a week in content consumption
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I’m doing a 366 Day Challenge, and am 143 days in! You can follow along on my PixelFed account.
This week has been ups and downs, but what else is new? I’ve been continuing that journey of trimming out some inessentials to have less stress.
One thing that I dropped: reading through “The Longing for Less: Living with Minimalism” by Kyle Chaka. I’m sure that it’s good for a certain kind of reader, but it wasn’t sparking joy, so out it’s gone to be replaced with some sillier fare like Animorphs and books about the melding of religion and technology. You know, silly stuff.
If you’re new here, I devote most of the newsletter to some things that I’ve listened to, read, and watched this past week that I want to share. Mainly to cover up for the fact that I don’t write much of my own worth sharing these days 😅
I’ve been listening to After Hours a lot this week, the new album by The Weeknd. I like all of it except for the single, “Heartless”, which I really detest and almost made me skip the album.
I’ve also been listening to the Infinity Train score for season one, which introduced me to the composer, Chrome Canyon. Check out a video for the song Running Away.
I previously mentioned that Robin Sloan is working on a video game and documenting the process in a weekly newsletter, which has been highly illuminating. I won’t quote the whole section on the core idea of the game, but the gist seems to be that you will end with human connection, not with slaying the beast:
“You are on a quest, and there will be monsters and dungeons in this game—but they won’t ever be what ends it.
These, therefore, are the true perils of the overworld: the good people in it, and the possibility, everywhere you go, of making a real connection.”
I was chatting with a friend about D&D (something that I have never played but have always wanted to do with a good DM) and he brought up this article that had serendipitously been published right before we spoke: Utopian D&D. Why do we assign the same capitalist structures to fantasy games that we are in now as if they are inevitable?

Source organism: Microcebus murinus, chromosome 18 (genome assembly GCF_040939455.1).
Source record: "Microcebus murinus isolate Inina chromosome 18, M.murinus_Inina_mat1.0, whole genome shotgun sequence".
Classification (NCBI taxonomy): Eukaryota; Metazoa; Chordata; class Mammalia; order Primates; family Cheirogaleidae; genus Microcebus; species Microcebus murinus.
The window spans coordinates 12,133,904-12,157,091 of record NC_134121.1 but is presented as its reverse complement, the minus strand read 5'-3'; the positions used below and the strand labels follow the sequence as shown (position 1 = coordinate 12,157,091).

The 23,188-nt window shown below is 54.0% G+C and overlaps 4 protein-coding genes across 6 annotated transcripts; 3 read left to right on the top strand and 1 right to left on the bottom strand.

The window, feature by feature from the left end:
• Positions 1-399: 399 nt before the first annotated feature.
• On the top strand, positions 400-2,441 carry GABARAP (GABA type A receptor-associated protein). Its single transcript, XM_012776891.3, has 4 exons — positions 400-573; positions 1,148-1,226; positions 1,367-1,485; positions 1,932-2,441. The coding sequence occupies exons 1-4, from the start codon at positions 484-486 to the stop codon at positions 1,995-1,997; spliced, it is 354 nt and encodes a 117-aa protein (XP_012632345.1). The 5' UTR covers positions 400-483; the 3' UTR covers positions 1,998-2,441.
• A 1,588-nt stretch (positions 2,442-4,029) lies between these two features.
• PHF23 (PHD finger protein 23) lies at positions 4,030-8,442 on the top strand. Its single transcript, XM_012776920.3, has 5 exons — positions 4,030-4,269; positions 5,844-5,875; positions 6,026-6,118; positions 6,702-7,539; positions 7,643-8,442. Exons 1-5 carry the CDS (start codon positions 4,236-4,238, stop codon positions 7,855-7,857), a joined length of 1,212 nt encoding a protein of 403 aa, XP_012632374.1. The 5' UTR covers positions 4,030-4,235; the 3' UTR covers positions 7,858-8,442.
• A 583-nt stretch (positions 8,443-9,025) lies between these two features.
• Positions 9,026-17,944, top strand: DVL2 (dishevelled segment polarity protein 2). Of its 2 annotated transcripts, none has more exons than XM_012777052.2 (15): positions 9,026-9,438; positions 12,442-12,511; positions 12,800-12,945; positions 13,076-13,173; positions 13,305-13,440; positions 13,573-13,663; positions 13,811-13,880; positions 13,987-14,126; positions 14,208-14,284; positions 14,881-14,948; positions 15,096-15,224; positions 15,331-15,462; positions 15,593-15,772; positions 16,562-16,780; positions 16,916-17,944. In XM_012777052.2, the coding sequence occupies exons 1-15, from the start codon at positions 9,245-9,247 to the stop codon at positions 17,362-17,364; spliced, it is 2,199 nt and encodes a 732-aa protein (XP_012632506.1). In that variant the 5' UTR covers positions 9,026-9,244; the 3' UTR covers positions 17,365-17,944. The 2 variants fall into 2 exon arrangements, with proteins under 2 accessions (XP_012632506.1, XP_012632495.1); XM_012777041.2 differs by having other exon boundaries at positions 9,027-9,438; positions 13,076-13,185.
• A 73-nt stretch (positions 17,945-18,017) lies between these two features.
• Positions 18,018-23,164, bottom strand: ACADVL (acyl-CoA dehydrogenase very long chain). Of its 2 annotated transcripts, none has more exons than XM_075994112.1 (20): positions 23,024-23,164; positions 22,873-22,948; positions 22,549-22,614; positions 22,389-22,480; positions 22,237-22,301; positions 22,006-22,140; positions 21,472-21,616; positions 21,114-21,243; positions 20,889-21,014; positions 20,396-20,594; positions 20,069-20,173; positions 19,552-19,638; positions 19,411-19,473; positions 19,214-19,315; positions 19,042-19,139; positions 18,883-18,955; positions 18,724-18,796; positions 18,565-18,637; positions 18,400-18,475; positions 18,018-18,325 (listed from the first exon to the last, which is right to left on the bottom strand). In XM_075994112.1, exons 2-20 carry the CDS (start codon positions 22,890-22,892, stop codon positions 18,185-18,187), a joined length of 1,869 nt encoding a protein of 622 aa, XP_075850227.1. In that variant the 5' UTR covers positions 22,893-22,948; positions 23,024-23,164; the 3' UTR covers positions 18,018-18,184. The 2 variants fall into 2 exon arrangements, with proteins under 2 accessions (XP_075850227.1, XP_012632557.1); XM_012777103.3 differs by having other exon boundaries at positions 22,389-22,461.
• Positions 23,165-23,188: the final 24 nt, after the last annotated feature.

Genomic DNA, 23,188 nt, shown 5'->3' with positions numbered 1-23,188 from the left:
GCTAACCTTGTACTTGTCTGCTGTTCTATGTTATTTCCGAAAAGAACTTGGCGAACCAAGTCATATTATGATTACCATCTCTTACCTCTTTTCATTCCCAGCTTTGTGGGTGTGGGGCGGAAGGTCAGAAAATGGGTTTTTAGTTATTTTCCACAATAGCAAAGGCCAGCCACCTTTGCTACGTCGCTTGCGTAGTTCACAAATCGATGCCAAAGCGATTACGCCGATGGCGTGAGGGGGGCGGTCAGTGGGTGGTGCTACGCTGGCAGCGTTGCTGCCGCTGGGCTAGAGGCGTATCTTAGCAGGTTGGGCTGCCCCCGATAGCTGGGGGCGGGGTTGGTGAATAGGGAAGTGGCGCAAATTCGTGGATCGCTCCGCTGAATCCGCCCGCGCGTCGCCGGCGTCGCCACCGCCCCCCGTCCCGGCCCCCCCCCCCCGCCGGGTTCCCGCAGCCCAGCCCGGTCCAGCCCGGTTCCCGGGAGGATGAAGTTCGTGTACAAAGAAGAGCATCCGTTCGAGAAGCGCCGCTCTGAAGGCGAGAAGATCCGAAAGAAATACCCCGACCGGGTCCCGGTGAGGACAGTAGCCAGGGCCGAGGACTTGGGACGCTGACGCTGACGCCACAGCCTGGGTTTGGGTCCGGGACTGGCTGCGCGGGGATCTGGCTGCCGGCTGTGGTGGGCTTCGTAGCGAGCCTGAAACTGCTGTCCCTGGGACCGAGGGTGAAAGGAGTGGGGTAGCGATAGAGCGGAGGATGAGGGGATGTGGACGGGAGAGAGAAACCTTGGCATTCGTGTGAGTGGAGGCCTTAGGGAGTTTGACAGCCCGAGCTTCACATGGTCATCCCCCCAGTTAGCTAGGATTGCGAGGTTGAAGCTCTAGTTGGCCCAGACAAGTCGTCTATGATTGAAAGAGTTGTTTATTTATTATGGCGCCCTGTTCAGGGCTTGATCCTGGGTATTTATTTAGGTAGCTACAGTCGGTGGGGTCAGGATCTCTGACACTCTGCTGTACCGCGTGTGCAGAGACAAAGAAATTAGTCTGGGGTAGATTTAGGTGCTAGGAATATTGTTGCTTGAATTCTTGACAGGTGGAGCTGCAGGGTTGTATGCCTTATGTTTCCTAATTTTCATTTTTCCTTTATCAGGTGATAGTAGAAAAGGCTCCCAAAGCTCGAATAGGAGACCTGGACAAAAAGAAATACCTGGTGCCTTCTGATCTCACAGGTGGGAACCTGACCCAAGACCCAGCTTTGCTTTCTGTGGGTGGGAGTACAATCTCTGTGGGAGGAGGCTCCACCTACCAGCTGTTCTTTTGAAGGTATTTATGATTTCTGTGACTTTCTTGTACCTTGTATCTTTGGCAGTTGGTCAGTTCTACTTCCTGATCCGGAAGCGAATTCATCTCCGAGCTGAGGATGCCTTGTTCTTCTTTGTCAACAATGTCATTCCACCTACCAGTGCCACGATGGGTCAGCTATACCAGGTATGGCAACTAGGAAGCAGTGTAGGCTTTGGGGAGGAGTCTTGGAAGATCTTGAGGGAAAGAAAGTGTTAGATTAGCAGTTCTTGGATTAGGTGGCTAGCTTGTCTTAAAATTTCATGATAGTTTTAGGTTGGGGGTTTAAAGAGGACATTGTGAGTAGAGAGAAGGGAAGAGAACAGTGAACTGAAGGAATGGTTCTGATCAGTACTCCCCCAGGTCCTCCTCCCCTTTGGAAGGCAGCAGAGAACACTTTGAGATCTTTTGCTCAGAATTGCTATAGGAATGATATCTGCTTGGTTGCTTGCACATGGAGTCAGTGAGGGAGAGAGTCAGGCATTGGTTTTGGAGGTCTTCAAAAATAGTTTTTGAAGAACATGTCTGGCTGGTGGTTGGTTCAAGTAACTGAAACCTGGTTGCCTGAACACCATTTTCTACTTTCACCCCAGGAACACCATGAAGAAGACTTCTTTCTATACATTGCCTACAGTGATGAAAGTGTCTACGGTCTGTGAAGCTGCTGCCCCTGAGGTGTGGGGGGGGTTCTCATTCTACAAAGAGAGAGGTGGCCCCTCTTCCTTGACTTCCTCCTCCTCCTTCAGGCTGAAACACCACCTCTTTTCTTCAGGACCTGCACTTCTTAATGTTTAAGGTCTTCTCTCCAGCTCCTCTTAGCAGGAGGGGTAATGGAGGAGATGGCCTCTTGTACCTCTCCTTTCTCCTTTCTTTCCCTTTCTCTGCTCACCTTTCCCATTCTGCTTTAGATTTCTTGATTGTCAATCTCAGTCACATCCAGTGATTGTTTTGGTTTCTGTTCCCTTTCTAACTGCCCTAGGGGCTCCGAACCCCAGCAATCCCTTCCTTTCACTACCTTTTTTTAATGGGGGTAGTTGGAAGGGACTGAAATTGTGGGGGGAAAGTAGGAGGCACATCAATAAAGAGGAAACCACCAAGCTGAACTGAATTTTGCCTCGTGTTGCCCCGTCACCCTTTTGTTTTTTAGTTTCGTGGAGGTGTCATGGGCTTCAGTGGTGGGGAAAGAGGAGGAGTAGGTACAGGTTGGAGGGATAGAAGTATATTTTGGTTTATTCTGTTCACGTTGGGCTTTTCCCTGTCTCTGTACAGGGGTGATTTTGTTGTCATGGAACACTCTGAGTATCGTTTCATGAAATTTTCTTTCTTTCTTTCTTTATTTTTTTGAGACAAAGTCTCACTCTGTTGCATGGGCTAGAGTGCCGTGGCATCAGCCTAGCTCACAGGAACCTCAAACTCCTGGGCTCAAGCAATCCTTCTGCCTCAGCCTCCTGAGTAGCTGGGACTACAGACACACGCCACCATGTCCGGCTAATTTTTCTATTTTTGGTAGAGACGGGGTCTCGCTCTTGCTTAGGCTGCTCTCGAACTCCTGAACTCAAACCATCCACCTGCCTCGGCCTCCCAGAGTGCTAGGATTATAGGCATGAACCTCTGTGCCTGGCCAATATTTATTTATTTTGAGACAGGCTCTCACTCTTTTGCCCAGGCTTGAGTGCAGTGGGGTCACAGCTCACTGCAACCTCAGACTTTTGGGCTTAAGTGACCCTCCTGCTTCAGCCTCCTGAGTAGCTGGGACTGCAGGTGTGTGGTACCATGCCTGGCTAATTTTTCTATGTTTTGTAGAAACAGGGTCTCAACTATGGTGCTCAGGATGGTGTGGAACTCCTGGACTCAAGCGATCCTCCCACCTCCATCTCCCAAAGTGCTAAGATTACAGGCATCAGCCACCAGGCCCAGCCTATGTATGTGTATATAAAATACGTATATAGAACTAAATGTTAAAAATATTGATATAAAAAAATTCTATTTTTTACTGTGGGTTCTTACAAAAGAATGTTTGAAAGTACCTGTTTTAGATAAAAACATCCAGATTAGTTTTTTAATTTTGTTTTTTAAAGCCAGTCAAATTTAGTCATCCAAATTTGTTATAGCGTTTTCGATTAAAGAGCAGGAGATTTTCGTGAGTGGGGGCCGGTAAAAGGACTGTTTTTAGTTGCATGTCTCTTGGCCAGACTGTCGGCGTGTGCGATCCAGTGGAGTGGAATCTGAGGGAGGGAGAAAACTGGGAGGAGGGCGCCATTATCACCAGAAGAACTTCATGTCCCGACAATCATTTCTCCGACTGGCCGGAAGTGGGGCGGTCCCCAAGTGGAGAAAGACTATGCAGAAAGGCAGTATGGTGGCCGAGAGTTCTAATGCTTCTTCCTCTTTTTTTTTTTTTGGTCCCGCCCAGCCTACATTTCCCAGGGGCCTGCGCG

The Conspiracy Museum, A speculative address – Robin Sloan, The Atlantic
More from Robin Sloan. An introduction to the latest museum to join the Smithsonian Institute, celebrating the American art of Conspiracy.
By the way, his latest novel, Sourdough, has the ebook version on sale this week. About more than just the bread that everyone is suddenly making in quarantine, the book is a human and humane look at Bay Area tech and alternatives when sucked up into that self-aggrandizing and dehumanizing space.
Animal Crossing and Queer Agency – Jeremy Signor, Unwinnable
I admit, I’ve not been playing ACNH nearly as much as my husband, who has claimed the island for himself. I do enjoy the fact that it can be played at any pace, even if socially there is a feeling that you have to rush through to get bigger and better things at a breakneck pace.
The author of that piece has written a lot about queer identity in gaming, and I’ve started reading a backlog of some of his work. I like this piece on Stardew Valley, in the same vein as the story above.
Even If You’re Trying To Avoid Grubhub By Calling Your Favorite Restaurant Directly, Grubhub Could Still Be Charging It A Fee – Venessa Wong, Buzzfeed
I don’t use food delivery services that are not from the restaurants themselves, and this is part of it. I want to give money directly to people providing things for me, as best as I can approximate it. Middleman services by definition are exploitative.
Speaking of Infinity Train from before, each miniseries is ten episodes of 12 minutes each, so the whole series so far is about four hours. Which, let’s be honest, we’ve all done binges of things for longer. It’s really good!
Ghost Hunters Adventure Club Chapter 1 – read by Dr. Cecil HH Mills
I love Game Grumps stuff, and from what I’ve heard of this novel by Arin’s uncle, I am interested in the rest. The complete saga of Arin’s conversations with his uncle have been collected on their YouTube page. The book is now available as a pay what you want on BandCamp.
Also, while pitching BandCamp, which I’ve used to assemble a pretty good offline library of music for myself for when the internet goes down (with increasing regularity here), buy music there to support artists directly! But do so on the first Friday of each month when BandCamp has been waiving fees during the pandemic, since my understanding is that their fees can be excessive.
That’s it for this week. Everyone stay safe and healthy out there 💝